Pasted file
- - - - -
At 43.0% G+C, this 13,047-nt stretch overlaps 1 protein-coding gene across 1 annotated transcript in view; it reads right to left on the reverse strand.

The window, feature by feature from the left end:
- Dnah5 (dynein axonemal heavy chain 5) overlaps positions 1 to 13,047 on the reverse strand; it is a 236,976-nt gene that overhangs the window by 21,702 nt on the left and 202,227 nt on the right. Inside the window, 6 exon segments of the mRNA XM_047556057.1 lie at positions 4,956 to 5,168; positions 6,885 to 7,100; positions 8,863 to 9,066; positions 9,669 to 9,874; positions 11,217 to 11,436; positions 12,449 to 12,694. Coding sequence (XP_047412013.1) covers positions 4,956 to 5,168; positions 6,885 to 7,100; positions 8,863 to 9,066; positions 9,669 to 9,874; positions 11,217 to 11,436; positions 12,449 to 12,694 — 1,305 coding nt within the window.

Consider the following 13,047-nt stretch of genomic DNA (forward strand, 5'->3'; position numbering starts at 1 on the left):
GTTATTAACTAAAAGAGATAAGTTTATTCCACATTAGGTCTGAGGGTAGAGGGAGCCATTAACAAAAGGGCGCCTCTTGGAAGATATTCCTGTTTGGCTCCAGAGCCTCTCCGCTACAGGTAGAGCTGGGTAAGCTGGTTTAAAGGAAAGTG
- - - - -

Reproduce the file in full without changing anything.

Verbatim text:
At 43.0% G+C, this 13,047-nt stretch overlaps 1 protein-coding gene across 1 annotated transcript in view; it reads right to left on the reverse strand.

The window, feature by feature from the left end:
- Dnah5 (dynein axonemal heavy chain 5) overlaps positions 1 to 13,047 on the reverse strand; it is a 236,976-nt gene that overhangs the window by 21,702 nt on the left and 202,227 nt on the right. Inside the window, 6 exon segments of the mRNA XM_047556057.1 lie at positions 4,956 to 5,168; positions 6,885 to 7,100; positions 8,863 to 9,066; positions 9,669 to 9,874; positions 11,217 to 11,436; positions 12,449 to 12,694. Coding sequence (XP_047412013.1) covers positions 4,956 to 5,168; positions 6,885 to 7,100; positions 8,863 to 9,066; positions 9,669 to 9,874; positions 11,217 to 11,436; positions 12,449 to 12,694 — 1,305 coding nt within the window.

Consider the following 13,047-nt stretch of genomic DNA (forward strand, 5'->3'; position numbering starts at 1 on the left):
GTTATTAACTAAAAGAGATAAGTTTATTCCACATTAGGTCTGAGGGTAGAGGGAGCCATTAACAAAAGGGCGCCTCTTGGAAGATATTCCTGTTTGGCTCCAGAGCCTCTCCGCTACAGGTAGAGCTGGGTAAGCTGGTTTAAAGGAAAGTG